Your difficult relatives are fortunate indeed to have such a compassionate and caring person in their family circle. You are certainly not alone in having aging or needy relatives who are less than wonderful. But knowing that isn’t very helpful, is it?
I wish I had an easy answer to your question but I don’t. I do have some opinions but please do take into consideration that I only have a brief letter to go on.
I worry about the present emphasis I see everywhere about the importance of “boundaries.” Too often, it implies putting up a wall. I think it’s more useful to define it as putting up a shield. Walls keep people out. Shields deflect the barbs of words and opinions so a relationship doesn’t hurt us.
I therefore don’t agree that it is ever helpful to get “hard.” I do think you need to find ways to let the behaviors of the difficult people and the words and opinions of others roll off you.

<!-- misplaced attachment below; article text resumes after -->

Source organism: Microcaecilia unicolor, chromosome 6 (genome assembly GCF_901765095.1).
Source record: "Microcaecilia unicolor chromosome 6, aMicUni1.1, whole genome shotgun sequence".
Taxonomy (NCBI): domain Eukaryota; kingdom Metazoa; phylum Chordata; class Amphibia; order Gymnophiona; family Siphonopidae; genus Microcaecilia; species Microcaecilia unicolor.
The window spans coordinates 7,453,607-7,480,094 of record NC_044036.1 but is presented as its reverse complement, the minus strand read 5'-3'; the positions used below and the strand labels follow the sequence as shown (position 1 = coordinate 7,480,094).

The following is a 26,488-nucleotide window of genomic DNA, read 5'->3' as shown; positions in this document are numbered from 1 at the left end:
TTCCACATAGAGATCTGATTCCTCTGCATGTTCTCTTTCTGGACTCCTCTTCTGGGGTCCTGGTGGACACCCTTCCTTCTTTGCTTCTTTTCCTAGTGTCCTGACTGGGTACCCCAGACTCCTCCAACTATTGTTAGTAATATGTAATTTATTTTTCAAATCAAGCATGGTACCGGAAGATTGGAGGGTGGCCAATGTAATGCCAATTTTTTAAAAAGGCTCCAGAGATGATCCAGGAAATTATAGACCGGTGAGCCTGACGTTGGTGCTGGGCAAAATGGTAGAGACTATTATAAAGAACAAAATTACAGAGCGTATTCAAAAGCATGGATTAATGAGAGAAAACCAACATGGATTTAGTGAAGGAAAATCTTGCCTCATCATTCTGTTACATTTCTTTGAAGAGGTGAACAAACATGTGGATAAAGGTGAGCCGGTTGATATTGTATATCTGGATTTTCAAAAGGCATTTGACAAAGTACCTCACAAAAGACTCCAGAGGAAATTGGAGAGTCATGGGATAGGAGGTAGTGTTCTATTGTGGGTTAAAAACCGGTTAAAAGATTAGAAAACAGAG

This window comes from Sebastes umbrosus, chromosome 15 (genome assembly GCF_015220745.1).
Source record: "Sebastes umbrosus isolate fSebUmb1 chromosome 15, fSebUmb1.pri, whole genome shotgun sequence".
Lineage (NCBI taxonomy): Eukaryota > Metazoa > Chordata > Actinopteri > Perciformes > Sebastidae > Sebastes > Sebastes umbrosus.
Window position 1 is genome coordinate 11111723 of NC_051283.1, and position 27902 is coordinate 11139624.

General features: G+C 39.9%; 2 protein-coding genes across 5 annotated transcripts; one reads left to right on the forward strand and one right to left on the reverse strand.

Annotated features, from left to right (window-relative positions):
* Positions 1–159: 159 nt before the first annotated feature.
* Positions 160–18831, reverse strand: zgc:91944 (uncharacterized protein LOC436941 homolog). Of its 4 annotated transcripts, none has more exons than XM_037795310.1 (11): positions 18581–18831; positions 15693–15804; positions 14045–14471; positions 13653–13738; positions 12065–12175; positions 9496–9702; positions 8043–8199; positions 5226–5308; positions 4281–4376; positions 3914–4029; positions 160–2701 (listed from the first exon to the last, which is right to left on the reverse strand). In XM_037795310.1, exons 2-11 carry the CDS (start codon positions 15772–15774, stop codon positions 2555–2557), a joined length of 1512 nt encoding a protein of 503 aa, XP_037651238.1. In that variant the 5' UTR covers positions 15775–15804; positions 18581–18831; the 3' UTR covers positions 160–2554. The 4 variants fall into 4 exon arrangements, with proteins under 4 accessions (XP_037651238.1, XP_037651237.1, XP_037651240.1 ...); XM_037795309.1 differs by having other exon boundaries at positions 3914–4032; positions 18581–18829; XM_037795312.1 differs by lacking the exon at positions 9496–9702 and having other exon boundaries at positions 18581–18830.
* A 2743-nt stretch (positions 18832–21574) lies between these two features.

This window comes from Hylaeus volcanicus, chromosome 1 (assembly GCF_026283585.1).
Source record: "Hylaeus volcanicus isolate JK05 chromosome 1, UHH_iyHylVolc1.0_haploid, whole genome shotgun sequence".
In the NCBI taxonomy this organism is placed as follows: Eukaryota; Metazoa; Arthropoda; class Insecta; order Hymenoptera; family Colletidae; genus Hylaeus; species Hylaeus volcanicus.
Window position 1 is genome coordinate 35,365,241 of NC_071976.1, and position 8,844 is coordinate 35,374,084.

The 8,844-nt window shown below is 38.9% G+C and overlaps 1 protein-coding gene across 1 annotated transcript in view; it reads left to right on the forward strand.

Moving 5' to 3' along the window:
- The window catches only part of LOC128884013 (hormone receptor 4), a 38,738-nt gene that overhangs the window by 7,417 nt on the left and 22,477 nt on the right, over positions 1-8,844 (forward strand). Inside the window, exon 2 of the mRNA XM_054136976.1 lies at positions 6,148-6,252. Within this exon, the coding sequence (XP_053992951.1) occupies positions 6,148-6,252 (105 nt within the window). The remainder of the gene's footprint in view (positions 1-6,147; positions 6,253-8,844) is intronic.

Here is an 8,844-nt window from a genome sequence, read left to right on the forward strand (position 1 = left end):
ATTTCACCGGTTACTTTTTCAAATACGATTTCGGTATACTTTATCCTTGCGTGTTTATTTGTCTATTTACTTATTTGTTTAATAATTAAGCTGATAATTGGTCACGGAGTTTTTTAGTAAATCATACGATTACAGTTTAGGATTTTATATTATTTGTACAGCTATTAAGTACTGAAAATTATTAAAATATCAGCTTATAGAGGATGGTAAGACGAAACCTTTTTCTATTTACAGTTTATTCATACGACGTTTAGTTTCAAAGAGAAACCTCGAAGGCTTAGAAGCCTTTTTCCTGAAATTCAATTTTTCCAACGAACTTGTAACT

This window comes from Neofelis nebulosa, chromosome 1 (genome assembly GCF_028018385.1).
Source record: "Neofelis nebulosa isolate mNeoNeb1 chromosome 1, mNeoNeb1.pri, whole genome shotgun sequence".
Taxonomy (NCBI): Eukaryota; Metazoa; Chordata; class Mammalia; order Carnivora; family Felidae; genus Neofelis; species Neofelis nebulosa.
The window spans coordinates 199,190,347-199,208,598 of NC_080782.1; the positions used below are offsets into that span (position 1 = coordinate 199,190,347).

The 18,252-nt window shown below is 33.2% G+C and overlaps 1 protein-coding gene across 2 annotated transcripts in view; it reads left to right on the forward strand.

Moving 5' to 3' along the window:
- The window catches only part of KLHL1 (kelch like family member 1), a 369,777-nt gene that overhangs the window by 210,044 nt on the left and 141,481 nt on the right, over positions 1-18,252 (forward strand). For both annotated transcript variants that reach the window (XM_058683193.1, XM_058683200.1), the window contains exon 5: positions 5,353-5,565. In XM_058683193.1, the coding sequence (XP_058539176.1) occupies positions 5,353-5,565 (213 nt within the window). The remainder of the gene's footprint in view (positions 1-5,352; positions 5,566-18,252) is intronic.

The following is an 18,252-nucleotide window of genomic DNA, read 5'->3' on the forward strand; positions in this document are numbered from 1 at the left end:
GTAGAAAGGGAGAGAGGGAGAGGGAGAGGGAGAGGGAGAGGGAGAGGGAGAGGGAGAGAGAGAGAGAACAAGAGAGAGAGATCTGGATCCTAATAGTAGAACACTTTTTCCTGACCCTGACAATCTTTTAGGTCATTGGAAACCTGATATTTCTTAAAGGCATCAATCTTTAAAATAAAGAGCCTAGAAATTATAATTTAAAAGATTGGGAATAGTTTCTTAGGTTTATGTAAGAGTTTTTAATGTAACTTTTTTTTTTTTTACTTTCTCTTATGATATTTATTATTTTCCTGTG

There is an old saying: “Consider the source.” You don’t have to take in what these difficult people or uninformed people say. You don’t have to argue. You don’t have to justify, apologize or explain anything. Ideally, you will find a way to smile and nod and say innocuous things like “I’ll think about that” or “Thanks for sharing” and move on.
Then — and this is the important part — go to people who know the situation and who care about you for the hugs, validation, and support you deserve. You are blessed to have a stable and happy family. Don’t let the occasional visit with challenging people overshadow that.
Compassion isn’t something that people have to deserve. We do what we can to ease the lives of elderly and/or difficult people because it is the right thing to do. But it is equally important to do right by yourself by turning to your own network for support so you can keep it in perspective.
I wish you well.